Without, as they might say on Twitter, a HIPAA violation.
Now, Alicia, you mentioned being a relative newcomer to the cloud. And I guess, with a background in AI, that could make sense because AI workloads run on the cloud, But historically, there's a lot of AI that's more right in front of you and not hosted out there. But as you are making your own migration to the cloud, the segue is amazing, I just want you to know that you being a solution architect, that is a person who works with customers after they have bought things when they're actually having to build things that work, my guess is you also work with people who are migrating to the cloud. I can't get over how great that segue is. I'm sorry when you call it out, it's like not a good segue anymore, but it's so good. I just had to mention it. You're making your migration to the cloud.
That's kind of part of the reason why I am one of the best people to have this conversation with. Everything is fresh in my brain, I have gone through all the latest and greatest documentation out there. I have talked to and spend time with people who are passionate about the topic, and my references are aren't stale. So when people have conversations with me, I can definitely empathize with them, as far as what their concerns are, what their pain points are, and what risks are in the back of their heads. So while I'm a little newer to the cloud environments, I have been a traditional on-prem DBA for many, many years. And I am the data guy who tells you, "No," on Thursday nights when you want to push that code change on Friday because we just don't have the score over the weekend for break fixes.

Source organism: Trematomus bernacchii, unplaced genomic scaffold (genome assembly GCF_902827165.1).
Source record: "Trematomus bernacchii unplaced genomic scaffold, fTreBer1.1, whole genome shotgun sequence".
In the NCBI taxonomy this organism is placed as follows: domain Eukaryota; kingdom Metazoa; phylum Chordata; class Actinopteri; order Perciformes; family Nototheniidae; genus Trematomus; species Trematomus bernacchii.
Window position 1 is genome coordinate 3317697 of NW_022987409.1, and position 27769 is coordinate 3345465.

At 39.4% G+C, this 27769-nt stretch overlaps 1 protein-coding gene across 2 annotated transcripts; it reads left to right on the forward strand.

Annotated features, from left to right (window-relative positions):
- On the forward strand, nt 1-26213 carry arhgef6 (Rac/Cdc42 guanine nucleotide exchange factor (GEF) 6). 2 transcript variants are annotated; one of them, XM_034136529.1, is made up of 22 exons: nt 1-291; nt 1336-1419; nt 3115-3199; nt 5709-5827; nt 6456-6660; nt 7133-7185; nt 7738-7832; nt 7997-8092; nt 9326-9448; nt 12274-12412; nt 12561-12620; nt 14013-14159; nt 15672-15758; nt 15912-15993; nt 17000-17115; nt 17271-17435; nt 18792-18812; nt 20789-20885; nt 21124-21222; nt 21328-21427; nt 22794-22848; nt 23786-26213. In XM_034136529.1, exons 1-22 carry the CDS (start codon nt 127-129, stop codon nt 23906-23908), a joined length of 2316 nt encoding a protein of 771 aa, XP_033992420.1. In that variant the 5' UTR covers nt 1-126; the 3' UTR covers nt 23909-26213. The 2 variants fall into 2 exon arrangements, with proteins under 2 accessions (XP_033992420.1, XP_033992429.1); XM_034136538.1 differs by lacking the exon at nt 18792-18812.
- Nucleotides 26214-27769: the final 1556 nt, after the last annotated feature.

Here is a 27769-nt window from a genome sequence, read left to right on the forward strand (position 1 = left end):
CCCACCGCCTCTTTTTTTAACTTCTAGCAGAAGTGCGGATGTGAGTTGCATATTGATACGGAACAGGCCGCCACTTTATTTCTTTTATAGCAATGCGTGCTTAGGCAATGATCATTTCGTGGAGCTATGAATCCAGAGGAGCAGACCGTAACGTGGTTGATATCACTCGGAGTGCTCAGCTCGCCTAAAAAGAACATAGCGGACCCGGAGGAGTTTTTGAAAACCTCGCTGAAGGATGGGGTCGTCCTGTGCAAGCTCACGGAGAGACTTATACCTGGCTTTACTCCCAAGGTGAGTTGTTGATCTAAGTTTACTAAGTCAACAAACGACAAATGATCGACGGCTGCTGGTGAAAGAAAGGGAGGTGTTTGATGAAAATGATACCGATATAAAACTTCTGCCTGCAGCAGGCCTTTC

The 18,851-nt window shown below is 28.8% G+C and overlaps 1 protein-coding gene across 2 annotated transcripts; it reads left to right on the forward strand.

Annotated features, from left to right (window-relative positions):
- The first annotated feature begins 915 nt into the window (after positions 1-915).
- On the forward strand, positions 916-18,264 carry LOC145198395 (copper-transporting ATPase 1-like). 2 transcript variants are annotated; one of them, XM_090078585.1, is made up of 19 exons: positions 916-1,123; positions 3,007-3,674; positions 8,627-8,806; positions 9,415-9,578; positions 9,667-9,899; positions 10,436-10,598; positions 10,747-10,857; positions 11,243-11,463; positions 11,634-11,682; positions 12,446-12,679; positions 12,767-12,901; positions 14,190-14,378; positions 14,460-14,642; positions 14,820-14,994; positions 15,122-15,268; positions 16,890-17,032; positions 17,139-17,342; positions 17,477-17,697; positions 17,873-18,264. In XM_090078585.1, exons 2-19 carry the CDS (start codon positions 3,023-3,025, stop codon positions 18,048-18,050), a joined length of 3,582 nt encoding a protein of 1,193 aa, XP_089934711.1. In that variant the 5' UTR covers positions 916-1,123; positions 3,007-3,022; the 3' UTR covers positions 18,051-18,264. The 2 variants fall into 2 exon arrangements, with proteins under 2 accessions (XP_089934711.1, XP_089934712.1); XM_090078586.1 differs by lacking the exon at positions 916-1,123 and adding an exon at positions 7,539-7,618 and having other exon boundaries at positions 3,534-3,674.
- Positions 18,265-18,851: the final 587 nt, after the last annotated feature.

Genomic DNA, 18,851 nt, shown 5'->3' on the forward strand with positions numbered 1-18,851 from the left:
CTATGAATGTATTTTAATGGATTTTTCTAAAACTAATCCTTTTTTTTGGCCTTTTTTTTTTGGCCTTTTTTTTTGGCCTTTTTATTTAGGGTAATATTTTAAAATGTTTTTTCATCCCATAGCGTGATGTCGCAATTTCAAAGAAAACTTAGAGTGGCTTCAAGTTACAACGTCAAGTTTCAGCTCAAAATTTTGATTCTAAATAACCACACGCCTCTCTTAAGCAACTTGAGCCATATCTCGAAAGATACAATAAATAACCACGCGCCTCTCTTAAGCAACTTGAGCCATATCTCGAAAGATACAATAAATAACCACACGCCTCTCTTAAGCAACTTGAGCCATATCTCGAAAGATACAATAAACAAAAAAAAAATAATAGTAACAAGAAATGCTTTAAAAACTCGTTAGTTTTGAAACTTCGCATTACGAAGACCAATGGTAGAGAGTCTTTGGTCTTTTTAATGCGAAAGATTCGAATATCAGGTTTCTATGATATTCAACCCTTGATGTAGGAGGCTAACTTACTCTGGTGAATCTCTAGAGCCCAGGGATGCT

So I love developers. I'm not going to say anything about people who prefer to do testing and POD and all that. But we all have these challenges. And data tends to be that central point and that central location. And traditionally, we've been putting all of this data in the same bucket. And you do talk about the spaghetti mess that architecture ends up in then. And we all know about when you have these rigid systems, they do tend to break. And traditional ETLs are a left-to-right process where what we're doing is we're taking data from point A and we're putting it in point B. And one of the first steps is we need to define the data schema for the data before we move it. Now, what's interesting to me is, when we're looking at solving these new event-based challenges because this is really where Kafka shines, is getting that event-level data and solving those events-level transactional processes.
So we're moving from a traditional data warehousing and ETL process, with maybe daily, if you're lucky, hourly or 15-minute data updates, to making real-time transactions. And as an AI professional, I want more event-level, real-time transactions so that I can do AI on it in the future. So I need to build up my catalog of data at the event level. So when we're looking at building out those capabilities, it's keeping what is in place working by extending it. And Kafka is great at extending that. We want to be doing what we have been doing, but we want to enable ourselves to do just a little bit more. And I think the challenge sometimes as a data professional, is you're responsible for the security and consistency of your data. So you want to minimize risk.